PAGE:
In a surprise announcement, State Auditor Brian Sonntag has decided to retire at the end of his term in 2012. From his email:
“In the past week, I made a difficult decision not to seek re-election as Washington State Auditor in 2012. It was a tough call, but it is the right decision. At the end of my current term, I will have served 20 years in this Office and 40 years in public service – 35 in elected office. Based on what we has accomplished and what we will continue to do in behalf of citizens, the 2012 election is the right time for the Office to transition to new leadership. During my service as State Auditor, I am proud that we have become strong advocates for Washington taxpayers. We raised the visibility and enhanced the credibility of the Office, brought national recognition to our work, put the audit focus on the most risky areas, vigorously pursued fraud, seized on performance audit authority, engaged the public, and advocated giving citizens greater access to their government. My personal thanks to you for recognizing the value of this Office and the constitutional role it must play. You helped make citizens aware of what audit can do to make government work better for all of us.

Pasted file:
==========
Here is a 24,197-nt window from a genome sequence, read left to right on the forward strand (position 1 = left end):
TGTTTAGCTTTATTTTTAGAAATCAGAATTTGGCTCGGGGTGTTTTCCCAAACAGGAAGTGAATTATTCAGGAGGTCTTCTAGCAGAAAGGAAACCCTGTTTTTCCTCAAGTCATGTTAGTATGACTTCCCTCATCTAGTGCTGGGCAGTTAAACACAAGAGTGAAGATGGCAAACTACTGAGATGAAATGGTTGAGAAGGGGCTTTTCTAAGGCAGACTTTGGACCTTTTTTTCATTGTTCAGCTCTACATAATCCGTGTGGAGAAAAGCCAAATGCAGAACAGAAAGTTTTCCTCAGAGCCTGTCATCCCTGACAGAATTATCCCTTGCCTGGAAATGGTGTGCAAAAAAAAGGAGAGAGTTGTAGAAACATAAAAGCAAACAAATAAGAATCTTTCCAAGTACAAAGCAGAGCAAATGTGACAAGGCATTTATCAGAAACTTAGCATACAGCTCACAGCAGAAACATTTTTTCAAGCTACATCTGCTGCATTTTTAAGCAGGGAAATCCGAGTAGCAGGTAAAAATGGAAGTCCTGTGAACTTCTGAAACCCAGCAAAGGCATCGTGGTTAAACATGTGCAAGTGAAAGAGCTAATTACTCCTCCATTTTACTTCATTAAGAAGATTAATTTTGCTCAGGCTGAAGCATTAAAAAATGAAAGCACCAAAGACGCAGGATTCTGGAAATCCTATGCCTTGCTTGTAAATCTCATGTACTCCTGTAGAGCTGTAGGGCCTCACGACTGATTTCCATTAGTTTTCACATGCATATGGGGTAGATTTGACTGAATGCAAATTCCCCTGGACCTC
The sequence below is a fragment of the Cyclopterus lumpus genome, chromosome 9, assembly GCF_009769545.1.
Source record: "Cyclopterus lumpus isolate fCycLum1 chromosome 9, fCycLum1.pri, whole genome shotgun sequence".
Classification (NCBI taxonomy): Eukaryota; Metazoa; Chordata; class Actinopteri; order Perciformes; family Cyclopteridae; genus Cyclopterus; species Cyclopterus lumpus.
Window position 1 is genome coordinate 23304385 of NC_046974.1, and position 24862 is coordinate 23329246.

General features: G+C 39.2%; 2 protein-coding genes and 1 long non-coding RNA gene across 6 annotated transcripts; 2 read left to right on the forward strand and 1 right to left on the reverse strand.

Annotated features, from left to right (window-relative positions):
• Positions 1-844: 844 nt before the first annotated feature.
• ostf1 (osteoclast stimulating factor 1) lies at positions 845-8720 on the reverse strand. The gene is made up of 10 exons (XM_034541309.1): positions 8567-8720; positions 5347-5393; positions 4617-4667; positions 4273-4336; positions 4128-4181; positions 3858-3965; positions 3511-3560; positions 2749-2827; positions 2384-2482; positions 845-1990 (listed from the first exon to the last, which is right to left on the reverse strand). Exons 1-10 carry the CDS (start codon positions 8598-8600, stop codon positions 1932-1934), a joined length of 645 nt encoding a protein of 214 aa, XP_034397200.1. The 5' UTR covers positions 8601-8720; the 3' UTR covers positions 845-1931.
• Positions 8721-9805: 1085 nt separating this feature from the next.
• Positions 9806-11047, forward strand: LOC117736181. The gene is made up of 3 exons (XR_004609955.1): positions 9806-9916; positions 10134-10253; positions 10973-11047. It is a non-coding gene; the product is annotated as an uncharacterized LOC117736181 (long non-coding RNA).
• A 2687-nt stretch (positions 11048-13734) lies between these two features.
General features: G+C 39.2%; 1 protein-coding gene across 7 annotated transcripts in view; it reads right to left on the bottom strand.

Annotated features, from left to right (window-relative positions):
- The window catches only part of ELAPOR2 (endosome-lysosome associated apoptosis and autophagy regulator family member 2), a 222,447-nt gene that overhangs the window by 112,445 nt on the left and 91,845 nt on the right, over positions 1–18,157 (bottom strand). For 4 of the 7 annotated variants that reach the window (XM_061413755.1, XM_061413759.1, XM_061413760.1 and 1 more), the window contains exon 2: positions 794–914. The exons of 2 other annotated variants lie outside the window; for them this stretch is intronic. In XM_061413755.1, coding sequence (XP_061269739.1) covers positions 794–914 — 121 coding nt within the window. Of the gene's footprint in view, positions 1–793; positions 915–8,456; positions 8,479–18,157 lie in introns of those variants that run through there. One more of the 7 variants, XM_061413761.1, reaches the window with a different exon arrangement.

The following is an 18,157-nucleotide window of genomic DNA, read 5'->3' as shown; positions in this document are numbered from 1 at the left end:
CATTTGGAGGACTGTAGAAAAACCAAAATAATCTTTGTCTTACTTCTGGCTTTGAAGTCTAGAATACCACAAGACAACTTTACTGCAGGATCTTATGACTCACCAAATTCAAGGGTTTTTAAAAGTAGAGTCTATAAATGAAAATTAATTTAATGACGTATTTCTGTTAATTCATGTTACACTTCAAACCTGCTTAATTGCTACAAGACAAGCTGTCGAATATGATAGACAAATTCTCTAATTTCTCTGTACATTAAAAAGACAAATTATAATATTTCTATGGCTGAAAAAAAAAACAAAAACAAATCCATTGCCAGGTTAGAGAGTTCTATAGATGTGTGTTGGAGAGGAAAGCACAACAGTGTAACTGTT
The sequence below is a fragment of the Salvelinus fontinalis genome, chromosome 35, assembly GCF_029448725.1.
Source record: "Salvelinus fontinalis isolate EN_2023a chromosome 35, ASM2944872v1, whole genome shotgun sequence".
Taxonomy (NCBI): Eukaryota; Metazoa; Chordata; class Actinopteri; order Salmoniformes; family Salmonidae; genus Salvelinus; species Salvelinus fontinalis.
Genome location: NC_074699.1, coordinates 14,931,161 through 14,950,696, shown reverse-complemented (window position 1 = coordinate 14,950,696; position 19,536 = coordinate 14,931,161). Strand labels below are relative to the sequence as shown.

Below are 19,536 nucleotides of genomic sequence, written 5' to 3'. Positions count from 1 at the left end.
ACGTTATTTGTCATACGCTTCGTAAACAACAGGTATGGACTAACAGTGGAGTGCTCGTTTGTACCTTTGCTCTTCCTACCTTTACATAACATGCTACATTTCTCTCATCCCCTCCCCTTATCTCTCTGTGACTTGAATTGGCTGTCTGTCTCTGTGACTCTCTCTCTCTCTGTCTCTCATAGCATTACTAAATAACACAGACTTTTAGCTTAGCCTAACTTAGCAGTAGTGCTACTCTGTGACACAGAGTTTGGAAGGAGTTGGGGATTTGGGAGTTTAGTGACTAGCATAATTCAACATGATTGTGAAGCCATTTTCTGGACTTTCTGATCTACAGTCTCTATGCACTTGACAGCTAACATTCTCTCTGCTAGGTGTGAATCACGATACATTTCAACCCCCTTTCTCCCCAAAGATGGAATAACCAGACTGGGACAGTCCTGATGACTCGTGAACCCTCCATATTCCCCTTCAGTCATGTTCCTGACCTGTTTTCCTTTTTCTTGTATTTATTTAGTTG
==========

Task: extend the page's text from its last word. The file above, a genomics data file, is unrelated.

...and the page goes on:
Based on his statewide appeal and effectiveness, Sonntag was in the unique position of being able to serve as State Auditor for life.
Here are the vote totals for Sonntag’s races for State Auditor:
- 2008 – 63.54%
- 2004 – 63.89%
- 2000 – 57.63%
- 1996 – 64.17%
- 1992 – 50.07%
Under his leadership and advocacy, open government reforms took center stage and the long overdue authority for the citizens’ independently elected auditor to conduct comprehensive performance audits was finally restored. His efforts to improve government accountability casts a long shadow that will continue to be seen for years to come.
Perhaps the best legacy Sonntag will leave the next State Auditor is the hard fought for accountability toolbox with which to continue to improve government’s performance and safeguarding of taxpayer resources.
[Reprinted from the Washington Policy Center blog]
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